David J. Francis, M.A., Ph.D., is Hugh Roy and Lillie Cranz Cullen Distinguished University Chair of Quantitative Methods in the Department of Psychology, is the Director of the Texas Institute for Measurement, Evaluation, and Statistics, and Co-Director of the Center for Advanced Computing and Data Systems at the University of Houston. He is a Fellow of the Association for Psychological Science, of Division 5 of the American Psychological Association, and an Inaugural Fellow of the American Educational Research Association. He has published over 250 scientific articles and has served on the editorial boards of numerous journals in psychology and education. Dr. Francis chairs the National Research Council’s Board on Testing and Assessment, is a frequent advisor to the U.S. Department of Education on statistical issues, assessment and accountability, and English Language Learners, and is internationally known for his research on validity in the identification and classification of learning disabilities.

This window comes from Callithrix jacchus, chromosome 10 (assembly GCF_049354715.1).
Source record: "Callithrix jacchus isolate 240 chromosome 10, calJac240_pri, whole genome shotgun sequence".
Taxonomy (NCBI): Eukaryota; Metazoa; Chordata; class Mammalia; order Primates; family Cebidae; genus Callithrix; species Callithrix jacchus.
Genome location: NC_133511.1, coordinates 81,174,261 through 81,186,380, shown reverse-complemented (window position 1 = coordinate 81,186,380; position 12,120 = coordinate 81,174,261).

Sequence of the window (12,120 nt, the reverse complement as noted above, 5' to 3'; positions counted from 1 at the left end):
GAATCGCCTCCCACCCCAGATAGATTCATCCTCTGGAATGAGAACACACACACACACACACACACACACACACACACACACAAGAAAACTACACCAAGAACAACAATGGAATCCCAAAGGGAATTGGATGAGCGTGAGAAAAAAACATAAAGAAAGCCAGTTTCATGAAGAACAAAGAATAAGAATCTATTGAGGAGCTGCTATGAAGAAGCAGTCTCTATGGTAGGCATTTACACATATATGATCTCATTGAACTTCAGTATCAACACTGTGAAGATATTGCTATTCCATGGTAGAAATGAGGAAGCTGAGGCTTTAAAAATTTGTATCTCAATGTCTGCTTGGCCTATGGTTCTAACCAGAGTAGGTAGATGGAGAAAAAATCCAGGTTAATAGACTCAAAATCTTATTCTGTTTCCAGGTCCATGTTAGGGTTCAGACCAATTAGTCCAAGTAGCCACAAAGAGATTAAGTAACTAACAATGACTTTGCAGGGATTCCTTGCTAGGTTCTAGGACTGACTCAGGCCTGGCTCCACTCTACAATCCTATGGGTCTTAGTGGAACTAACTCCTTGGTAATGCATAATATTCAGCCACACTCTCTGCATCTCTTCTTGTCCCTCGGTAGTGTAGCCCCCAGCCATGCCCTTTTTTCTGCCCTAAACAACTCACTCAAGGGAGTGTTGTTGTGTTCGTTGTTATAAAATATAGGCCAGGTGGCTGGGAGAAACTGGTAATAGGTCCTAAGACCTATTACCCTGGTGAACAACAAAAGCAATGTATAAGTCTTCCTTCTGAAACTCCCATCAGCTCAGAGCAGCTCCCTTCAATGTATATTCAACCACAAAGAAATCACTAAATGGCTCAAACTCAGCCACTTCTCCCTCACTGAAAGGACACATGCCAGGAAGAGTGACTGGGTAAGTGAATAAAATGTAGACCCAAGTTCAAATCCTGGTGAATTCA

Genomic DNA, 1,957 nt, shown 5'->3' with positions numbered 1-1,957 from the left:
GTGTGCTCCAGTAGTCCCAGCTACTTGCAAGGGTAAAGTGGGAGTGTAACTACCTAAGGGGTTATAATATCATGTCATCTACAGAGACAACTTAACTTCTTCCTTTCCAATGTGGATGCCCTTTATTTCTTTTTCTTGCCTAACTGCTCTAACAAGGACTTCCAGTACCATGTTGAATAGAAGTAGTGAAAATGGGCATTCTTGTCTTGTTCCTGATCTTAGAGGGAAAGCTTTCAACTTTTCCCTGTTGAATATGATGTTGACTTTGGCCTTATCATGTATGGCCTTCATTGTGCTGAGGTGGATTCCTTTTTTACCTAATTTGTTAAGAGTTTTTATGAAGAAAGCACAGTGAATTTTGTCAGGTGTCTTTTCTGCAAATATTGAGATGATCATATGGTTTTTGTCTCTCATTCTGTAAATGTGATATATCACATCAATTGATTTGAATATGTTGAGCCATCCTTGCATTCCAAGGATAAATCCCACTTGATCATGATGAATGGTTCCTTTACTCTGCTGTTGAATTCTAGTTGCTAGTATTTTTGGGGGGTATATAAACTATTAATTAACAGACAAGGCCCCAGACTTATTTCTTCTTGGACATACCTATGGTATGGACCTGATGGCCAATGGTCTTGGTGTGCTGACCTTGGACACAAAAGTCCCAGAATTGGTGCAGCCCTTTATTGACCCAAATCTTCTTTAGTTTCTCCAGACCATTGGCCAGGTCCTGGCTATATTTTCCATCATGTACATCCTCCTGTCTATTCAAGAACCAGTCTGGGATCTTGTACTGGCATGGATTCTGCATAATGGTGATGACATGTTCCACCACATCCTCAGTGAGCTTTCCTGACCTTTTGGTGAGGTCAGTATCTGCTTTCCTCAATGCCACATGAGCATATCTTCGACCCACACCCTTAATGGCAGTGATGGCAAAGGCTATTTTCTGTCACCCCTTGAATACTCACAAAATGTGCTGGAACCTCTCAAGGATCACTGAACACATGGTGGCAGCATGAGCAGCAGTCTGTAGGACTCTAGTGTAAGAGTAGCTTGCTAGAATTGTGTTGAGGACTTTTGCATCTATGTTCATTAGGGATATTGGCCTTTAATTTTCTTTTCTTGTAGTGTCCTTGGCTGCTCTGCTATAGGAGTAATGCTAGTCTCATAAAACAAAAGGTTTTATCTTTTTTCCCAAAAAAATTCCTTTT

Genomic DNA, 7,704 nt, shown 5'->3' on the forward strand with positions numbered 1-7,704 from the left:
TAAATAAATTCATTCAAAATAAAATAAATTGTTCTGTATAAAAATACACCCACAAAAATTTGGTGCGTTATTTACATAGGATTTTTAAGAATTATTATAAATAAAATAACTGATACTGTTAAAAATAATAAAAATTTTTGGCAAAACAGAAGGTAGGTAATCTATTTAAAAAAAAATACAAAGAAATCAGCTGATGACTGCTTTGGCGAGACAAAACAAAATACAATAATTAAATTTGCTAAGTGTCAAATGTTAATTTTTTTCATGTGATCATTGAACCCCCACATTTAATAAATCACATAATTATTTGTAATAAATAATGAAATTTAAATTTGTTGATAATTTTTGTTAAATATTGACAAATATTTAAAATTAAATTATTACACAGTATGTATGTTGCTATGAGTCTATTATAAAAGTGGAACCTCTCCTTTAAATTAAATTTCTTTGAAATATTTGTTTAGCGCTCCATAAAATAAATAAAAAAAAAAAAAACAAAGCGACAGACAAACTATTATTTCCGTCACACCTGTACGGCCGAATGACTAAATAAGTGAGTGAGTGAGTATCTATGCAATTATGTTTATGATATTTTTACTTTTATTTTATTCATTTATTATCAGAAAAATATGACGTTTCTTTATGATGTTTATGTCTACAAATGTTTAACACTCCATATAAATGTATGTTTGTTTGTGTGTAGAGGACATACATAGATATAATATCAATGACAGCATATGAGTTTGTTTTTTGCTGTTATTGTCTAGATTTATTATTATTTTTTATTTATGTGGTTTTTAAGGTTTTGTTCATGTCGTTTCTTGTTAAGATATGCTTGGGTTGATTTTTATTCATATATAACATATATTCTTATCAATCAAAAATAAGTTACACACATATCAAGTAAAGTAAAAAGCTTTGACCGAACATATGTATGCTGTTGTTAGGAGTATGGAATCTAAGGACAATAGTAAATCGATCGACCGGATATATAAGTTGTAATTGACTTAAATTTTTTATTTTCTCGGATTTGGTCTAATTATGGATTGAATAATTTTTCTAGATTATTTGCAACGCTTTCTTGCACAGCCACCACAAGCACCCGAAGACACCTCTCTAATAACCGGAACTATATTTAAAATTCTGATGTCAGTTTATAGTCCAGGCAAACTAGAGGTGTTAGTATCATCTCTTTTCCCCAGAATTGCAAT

Table of ContentsPart I. Defining the Problem of Educator Stress in the Context of Current Education Challenges.- Chapter 1. School Context and Education System Factors Impacting Educator Stress (Rebecca J. Collie, Nancy E. Perry, and Andrew J. Martin).- Chapter 2. Current Knowledge on the Nature, Prevalence, Sources and Potential Impact of Teacher Stress (Cheryl Travers).- Chapter 3. Consequences of Job Stress for the Psychological Well-Being of Educators (Irvin S. Schonfeld, Renzo Bianchi, and Peter Luehring-Jones).- Chapter 4. Biological Pathways to Stress-Related Disease Vulnerability in Educators (Silja Bellingrath, and Brigitte M. Kudielka).- Chapter 5. Teacher Stress and Teacher Self-Efficacy: Relations and Consequences (Einar M. Skaalvik and Sidsel Skaalvik).- Chapter 6. Consequences of Educator Stress on Turnover: The Case of Charter Schools (Stephanie L. Cano, Belinda Bustos Flores, Lorena Claeys, and Daniel A. Sass).- Chapter 7. The Role of Culture and Other Contextual Factors in Educator Stress (Christopher J. McCarthy, Sally Lineback, Paul G. Fitchett, Richard G. Lambert, Maytal Eyal, and Lauren H. Boyle).- PART II. Understanding Educator Stress from an Occupational Health Framework.- Chapter 8. Development and Testing of a Theoretical-Empirical Model of Educator Stress, Coping and Burnout (Cameron Montgomery).- Chapter 9. The Job Demand-Control (-Support) Model in Teaching Context (Margot van der Doef and Chris Verhoeven).- Chapter 10. Applying General Occupational Health Theories to Educational Stress and Health: Evidence from the Effort-Reward Imbalance Model (Johannes Siegrist).- Chapter 11. Applying Occupational Health Theories to Educator Stress: Contribution of the Job-Demands-Resources Model (Toon W. Taris, Peter L. M. Leisink, and Wilmar B. Schaufeli).- Chapter 12. Towards a Dynamic and Integrative Theory of Educator Stress (Teresa M. McIntyre, Scott E. McIntyre, Cristopher D. Barr, David J. Francis, and Angelia Durand).- PART III. Managing and Reducing Stress in Education Systems.- Chapter 13. Defining Healthy Schools: An Occupational Health Psychology Perspective on Healthy School Climates (Robert Sinclair, Janelle H. Cheung, and Adam Cox).- Chapter 14. Individual-level Interventions: Mindfulness-Based Approaches to Reducing Stress and Improving Performance among Teachers (Patricia A. Jennings and Anthony A. DeMauro).- Chapter 15. Individual-organizational Interface Stress Management Interventions (Raymond Randall and Cheryl Travers).- Chapter 16 Organizational Interventions to Reduce Sources of K-12 Teachers’ Occupational Stress (Paul Landsbergis, Jeanette M. Zoeckler, Bianca Rivera, Darryl Alexander, Amy Bahruth, and Wendy Hord).- Chapter 17. New Directions in Intervention: Cyber-bullying, Schools and Teachers (Tom Cox, Magda Marczak, Kevin Teoh and Juliet Hassard).- PART IV. Implications for Research, Practice and Policy in Education.- Chapter 18. Issues in Research Methodology on Educator Stress (David J. Francis, Christopher D. Barr, Julia Benoit, and Teresa M. McIntyre).- Chapter 19. Translating Education Stress Research into Practice and Policy (Peggy McCardle).- Chapter 20. Implications of an Occupational Health Perspective for Educator Stress Research, Practice, and Policy: Concluding Comments (Scott E. McIntyre, Teresa M. McIntyre, and David J. Francis).